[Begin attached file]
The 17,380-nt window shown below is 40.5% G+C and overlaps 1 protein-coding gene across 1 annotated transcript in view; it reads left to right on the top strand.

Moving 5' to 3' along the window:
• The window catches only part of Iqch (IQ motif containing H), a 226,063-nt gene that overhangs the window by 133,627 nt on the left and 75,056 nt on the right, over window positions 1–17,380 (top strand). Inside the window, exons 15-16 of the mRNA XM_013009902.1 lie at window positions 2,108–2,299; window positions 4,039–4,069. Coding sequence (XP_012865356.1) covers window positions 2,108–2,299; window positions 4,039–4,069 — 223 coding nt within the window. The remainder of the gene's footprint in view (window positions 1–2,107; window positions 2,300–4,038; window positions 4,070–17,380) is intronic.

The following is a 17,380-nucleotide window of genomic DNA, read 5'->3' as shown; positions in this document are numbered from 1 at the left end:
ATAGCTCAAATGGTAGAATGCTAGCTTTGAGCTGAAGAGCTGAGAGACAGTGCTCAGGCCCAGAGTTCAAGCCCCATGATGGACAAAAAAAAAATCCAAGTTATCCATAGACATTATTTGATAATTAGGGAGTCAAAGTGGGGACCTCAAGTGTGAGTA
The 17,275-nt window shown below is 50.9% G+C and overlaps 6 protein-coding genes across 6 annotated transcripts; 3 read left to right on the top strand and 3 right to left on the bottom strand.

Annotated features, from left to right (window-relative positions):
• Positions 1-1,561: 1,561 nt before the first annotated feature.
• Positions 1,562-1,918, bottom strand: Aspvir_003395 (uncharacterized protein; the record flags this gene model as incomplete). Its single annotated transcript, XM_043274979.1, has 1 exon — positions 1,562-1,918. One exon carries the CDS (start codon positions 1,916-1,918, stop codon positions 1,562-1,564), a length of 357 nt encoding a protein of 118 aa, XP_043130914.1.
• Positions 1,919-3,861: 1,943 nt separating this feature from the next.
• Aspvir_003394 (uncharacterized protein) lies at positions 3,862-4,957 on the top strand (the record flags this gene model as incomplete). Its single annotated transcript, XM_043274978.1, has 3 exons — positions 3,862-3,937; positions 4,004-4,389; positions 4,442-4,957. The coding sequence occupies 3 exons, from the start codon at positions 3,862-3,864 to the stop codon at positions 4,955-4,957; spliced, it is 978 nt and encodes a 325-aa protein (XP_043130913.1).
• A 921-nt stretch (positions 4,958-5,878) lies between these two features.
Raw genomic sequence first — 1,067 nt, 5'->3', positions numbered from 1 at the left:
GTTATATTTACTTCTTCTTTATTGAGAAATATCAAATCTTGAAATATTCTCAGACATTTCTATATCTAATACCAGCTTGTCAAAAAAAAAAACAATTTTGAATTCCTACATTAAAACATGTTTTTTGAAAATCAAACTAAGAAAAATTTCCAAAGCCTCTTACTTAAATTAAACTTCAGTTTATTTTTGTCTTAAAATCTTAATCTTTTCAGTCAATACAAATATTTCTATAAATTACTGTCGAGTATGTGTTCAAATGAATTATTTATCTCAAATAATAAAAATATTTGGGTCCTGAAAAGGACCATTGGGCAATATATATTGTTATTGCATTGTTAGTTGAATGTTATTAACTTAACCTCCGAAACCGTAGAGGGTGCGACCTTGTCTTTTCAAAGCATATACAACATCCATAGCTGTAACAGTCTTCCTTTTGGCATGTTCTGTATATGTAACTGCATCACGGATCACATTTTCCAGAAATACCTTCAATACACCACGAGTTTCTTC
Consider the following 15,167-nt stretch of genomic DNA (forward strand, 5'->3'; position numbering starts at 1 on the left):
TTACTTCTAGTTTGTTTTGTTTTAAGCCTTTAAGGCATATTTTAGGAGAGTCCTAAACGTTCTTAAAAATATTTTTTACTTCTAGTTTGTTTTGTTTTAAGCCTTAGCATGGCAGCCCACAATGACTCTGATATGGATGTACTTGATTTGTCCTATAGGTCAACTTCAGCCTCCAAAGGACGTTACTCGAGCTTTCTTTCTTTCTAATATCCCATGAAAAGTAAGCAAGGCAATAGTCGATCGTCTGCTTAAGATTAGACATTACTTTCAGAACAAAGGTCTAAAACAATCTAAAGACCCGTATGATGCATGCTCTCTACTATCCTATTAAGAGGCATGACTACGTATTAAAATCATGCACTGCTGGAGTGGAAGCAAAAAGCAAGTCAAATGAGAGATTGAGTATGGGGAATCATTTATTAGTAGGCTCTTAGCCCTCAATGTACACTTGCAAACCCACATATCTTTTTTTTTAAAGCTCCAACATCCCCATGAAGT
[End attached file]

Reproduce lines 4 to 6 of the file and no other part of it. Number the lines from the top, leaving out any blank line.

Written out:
The following is a 17,380-nucleotide window of genomic DNA, read 5'->3' as shown; positions in this document are numbered from 1 at the left end:
ATAGCTCAAATGGTAGAATGCTAGCTTTGAGCTGAAGAGCTGAGAGACAGTGCTCAGGCCCAGAGTTCAAGCCCCATGATGGACAAAAAAAAAATCCAAGTTATCCATAGACATTATTTGATAATTAGGGAGTCAAAGTGGGGACCTCAAGTGTGAGTA
The 17,275-nt window shown below is 50.9% G+C and overlaps 6 protein-coding genes across 6 annotated transcripts; 3 read left to right on the top strand and 3 right to left on the bottom strand.